cotton, cashew nuts, sugarcane, tea, cassava (manioc, tapioca), corn, coconuts, sisal, citrus and tropical fruits, potatoes, sunflowers; beef, poultry

Mozambique Industries:
aluminum, petroleum products, chemicals (fertilizer, soap, paints), textiles, cement, glass, asbestos, tobacco, food, beverages

Mozambique Industrial production growth rate:
9% (2014 est.)
* country comparison to the world: 17

Mozambique Labor force:
12.25 million (2014 est.)
* country comparison to the world: 44

Mozambique Labor force – by occupation:
agriculture: 81%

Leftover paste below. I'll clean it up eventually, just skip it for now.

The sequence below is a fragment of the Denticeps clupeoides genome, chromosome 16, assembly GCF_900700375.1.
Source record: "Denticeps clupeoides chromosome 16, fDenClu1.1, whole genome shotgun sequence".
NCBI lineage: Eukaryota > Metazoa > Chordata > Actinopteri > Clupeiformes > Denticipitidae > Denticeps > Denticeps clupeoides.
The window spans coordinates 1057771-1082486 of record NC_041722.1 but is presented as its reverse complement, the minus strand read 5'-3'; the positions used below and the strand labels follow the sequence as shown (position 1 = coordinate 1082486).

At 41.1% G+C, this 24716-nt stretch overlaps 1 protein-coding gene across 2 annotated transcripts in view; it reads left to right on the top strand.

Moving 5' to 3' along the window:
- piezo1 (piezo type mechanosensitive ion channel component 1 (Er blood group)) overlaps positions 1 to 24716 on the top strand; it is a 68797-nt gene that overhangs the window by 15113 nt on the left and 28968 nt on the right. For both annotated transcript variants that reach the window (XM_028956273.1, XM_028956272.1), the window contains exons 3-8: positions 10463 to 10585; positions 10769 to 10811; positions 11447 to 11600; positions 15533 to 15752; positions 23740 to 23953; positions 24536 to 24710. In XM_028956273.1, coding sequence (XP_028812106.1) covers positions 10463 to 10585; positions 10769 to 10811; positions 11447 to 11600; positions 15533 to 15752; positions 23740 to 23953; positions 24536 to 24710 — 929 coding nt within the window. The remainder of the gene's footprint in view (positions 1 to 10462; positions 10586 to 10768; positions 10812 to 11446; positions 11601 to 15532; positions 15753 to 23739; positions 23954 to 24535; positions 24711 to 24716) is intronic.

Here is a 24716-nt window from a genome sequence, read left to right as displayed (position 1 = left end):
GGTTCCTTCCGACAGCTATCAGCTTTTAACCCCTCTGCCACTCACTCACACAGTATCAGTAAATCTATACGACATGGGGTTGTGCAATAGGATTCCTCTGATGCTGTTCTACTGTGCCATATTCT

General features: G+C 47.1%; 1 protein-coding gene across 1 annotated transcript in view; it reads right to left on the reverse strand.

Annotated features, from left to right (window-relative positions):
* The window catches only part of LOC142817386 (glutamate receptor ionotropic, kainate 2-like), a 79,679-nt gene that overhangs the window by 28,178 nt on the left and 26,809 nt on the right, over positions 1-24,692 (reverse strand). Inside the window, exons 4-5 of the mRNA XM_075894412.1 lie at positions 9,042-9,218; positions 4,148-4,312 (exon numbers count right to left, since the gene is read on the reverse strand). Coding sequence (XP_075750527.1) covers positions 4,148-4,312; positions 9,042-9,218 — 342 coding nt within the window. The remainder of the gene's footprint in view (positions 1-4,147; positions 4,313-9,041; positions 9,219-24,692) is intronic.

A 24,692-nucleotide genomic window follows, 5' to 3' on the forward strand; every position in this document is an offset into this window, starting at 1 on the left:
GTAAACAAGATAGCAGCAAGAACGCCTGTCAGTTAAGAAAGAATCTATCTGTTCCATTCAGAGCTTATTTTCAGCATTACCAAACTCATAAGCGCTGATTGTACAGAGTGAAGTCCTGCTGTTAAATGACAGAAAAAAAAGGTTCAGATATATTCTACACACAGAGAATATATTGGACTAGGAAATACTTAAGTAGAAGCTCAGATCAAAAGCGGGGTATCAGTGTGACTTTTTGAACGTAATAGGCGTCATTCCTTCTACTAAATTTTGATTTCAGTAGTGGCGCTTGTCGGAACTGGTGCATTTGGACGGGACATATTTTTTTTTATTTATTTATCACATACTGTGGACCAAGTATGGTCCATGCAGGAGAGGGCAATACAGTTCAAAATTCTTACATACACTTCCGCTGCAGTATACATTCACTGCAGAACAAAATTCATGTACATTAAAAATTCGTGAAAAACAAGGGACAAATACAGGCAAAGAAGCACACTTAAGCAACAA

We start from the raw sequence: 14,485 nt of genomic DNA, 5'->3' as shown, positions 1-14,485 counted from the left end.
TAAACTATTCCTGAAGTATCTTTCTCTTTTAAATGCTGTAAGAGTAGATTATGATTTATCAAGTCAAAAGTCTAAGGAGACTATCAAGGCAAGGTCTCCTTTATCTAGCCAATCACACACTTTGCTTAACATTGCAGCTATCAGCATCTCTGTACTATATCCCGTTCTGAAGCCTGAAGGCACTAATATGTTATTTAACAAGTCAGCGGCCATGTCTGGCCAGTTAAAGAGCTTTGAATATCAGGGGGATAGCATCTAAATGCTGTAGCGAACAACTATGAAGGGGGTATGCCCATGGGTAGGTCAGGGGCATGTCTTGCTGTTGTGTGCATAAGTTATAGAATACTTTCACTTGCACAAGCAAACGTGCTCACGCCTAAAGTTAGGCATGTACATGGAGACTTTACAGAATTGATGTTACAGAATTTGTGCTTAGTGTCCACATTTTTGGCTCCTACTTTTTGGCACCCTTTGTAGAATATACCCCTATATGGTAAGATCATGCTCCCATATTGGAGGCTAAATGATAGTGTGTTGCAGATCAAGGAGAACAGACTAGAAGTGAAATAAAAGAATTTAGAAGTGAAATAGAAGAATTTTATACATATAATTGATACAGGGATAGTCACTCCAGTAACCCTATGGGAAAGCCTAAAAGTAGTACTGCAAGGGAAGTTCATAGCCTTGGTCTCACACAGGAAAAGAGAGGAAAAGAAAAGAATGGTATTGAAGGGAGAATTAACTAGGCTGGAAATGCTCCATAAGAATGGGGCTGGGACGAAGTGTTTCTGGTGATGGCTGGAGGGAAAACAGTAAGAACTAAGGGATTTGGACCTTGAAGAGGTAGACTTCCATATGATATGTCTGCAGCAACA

industry: 6%
services: 13%
(1997 est.)

Mozambique Unemployment rate:
17% (2007 est.)
21% (1997 est.)
* country comparison to the world: 154

Mozambique Population below poverty line:
52% (2009 est.)

Household income or consumption by percentage share:
lowest 10%: 1.9%
highest 10%: 36.7%
(2008)

Mozambique Distribution of family income – Gini index:
45.6 (2008)
47.3 (2002)
country comparison to the world: 36

Mozambique Budget:
revenues: $5.324 billion
expenditures: $6.967 billion
(2014 est.)

Mozambique Taxes and other revenues:
32.1% of GDP (2014 est.)
country comparison to the world: 80

Mozambique Budget surplus (+) or deficit (-):
-9.9% of GDP (2014 est.)
country comparison to the world: 202

Mozambique Public debt:
47.2% of GDP (2014 est.)
41.1% of GDP (2013 est.)
country comparison to the world: 77

Mozambique Fiscal year:
calendar year

Inflation rate (consumer prices):
3% (2014 est.)
4.2% (2013 est.)

Central bank discount rate: